Oscars/Academy Awards: The Fixing Debate

Pic taken from hive.slate.com

Pic taken from hive.slate.com

People have all sorts of ideas for how they want to make the Oscars less boring, but let’s face it: we’re going to argue over every new aspect that makes the cut. Something, of course, should be done with the program. It could have entertained spectators, say in the ‘70s, but our attention span has diminished considerably over the years. What’s more, the ceremony is supposed to be a celebration of movies, not a means for power and influence in the industry. And sadly, it is. Ideally, the Academy would let all that go and accept the fact that it isn’t what it should be today. Other than it being boring, it is also politically motivated. Frustrating, I know.

Poor Leo

This guy will probably never win an Oscar. A damn shame.

There are two ways this can go down. The Academy could take radical measures by completely changing the format, or they can attempt a more subtle approach. Whatever the case, not everyone will be on board with the changes made.

Case in point: Mallika Rao wrote an article in the Huffington Post, where she gives her ideas for spicing up the Oscars. But, I’ve got to disagree with her on some of her points. What she finds boring, others (re: me) actually find entertaining.


Her breakdown:


Reduce his—or her (but let’s be real here, it’s Hollywood)—screen time OR have the host serve more as a master of ceremony instead of a comedian telling jokes.

I kind of like the idea of thinking of the host in a new way. They don’t always have to be funny (a few quips here and there wouldn’t hurt though). But just like in a wedding, the host has to keep us engaged. Charisma is what’s needed. And funny. Yeah, we need a funny host. Keep that in.


Keep the thank you’s to a minimum.

Mallika references Jeremy Boxer’s idea of having the thank you list pre-recorded and heard as the filmmaker or actor walks up to the stage. Um. That’s weird. Plus, people will always forget somebody. “I’d like to add my assistant to the list.” OR “I want to say thank you again to Mom and Dad because…” No one wins in that case. Plus, films are made up of so many elements and so many people who help in every department, that it’s unfair to cut out the awardees’ gratitude to the people involved. Isn’t that the whole point? In fact, they should just suck it up and not play the music so early on. It doesn’t take one person to make a film, it takes dozens—or in Hollywood’s case, hundreds. So thanks are definitely in order.

Mallika also talks about a scorecard idea from journalist Henry Alford, which I still don’t get. “Run tiny icons of Harvey Weinstein, Sam Mendes, all the dialects coaches, etc. on a banner; each time someone thanks, say, Harvey, the Harvey icon’s head would swell with volume.” Nope, sorry. I don’t want tacky icons on the screen as I’m watching the show.


Cut down on presenters’ time by filming them in advance.

Here, the author wants to give way with presenters reading off of cue cards, or well, prompters. I agree that filming them in advance could create a more dynamic presentation of the nominees. (Let’s not use Alford’s suggestion, though, of Hugh Jackman and Halle Berry presenting Best Sound from the womens’ bathroom at Grand Central. I think having them somehow illustrate the complexities of sound design and sound mixing–say, talking over a race car and then “fixing” the sound so that the person could eventually be heard–could prove more effective.) But, then there’s the issue of showing the nominees and/or the award they’re going up for (e.g., the scene that shows off an actor’s chops for the Best Actor category). It could work if they replace the rambling in the beginning (the jokes before they name the nominees) with a prerecording. Then, they could just follow the same format, all while  showing off their fancy tux and dress.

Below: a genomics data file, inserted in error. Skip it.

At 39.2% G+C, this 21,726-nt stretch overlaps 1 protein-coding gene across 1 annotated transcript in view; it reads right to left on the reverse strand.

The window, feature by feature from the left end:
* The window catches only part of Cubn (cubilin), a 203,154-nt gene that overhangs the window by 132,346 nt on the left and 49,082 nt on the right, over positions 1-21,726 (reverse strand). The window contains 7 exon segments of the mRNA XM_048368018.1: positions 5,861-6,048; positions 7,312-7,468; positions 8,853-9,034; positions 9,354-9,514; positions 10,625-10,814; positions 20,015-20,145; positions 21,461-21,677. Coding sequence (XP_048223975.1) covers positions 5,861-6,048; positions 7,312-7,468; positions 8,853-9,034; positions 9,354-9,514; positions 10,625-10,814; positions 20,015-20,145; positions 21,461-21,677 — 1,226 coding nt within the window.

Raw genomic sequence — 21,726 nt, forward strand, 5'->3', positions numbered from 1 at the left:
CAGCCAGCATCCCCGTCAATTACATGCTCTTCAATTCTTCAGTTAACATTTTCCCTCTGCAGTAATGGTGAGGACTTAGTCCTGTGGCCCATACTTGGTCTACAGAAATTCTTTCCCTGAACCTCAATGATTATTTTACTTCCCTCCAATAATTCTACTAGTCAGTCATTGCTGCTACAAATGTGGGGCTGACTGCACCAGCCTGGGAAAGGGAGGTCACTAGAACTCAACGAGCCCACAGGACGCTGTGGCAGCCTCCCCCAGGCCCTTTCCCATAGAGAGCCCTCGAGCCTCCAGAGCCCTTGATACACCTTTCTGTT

Cut out the In Memoriams completely.

Is she mad?! It’s one of the highlights of the show. Do I really have to get into why this should stay?


Cut out the musical numbers completely.

Well, that’s bold. I disagree completely. Just make them better. How, you say? Adele performing “Skyfall,” for one. But that’s rare, and it has been years since the Oscars have given us something to look forward to with the musical numbers. Other ideas? I don’t have them. But, I’m pretty sure we can come up with better ways to spice up the musical numbers than eliminating them for good.


BEST PICTURE: Reduce from 10 (this year it’s only 9) to 5.

I agree, but what I don’t agree with is critic Sasha Stone’s choice of the ‘real’ five (Lincoln, Beasts of the Southern Wild, Life of Pi, Silver Linings Playbook, and Amour) and the ‘faux’ four (Argo, Les Miserables, Zero Dark Thirty, and Django Unchained).

Umm… What?

AUDIENCE CHOICE: Have a category for audience’s choice, specifically on something like Best Dressed.

Is this a fashion awards show? No. Didn’t think so. The only fashion award given out that night should deal with Best Costume Design and Makeup & Hairstyling. Save the fashion trophy for E!

TIMING: Cut the show in half by cutting out the first few awards

Well, then. First, who’s to say which ones are not “important” or “cool” enough to be broadcasted.

Second of all, you try making a movie without a production designer. Or a sound mixer. Or a cinematographer. Good luck with that.

And they shouldn’t be honored on national television because….why exactly?

Worst. Idea. Ever.

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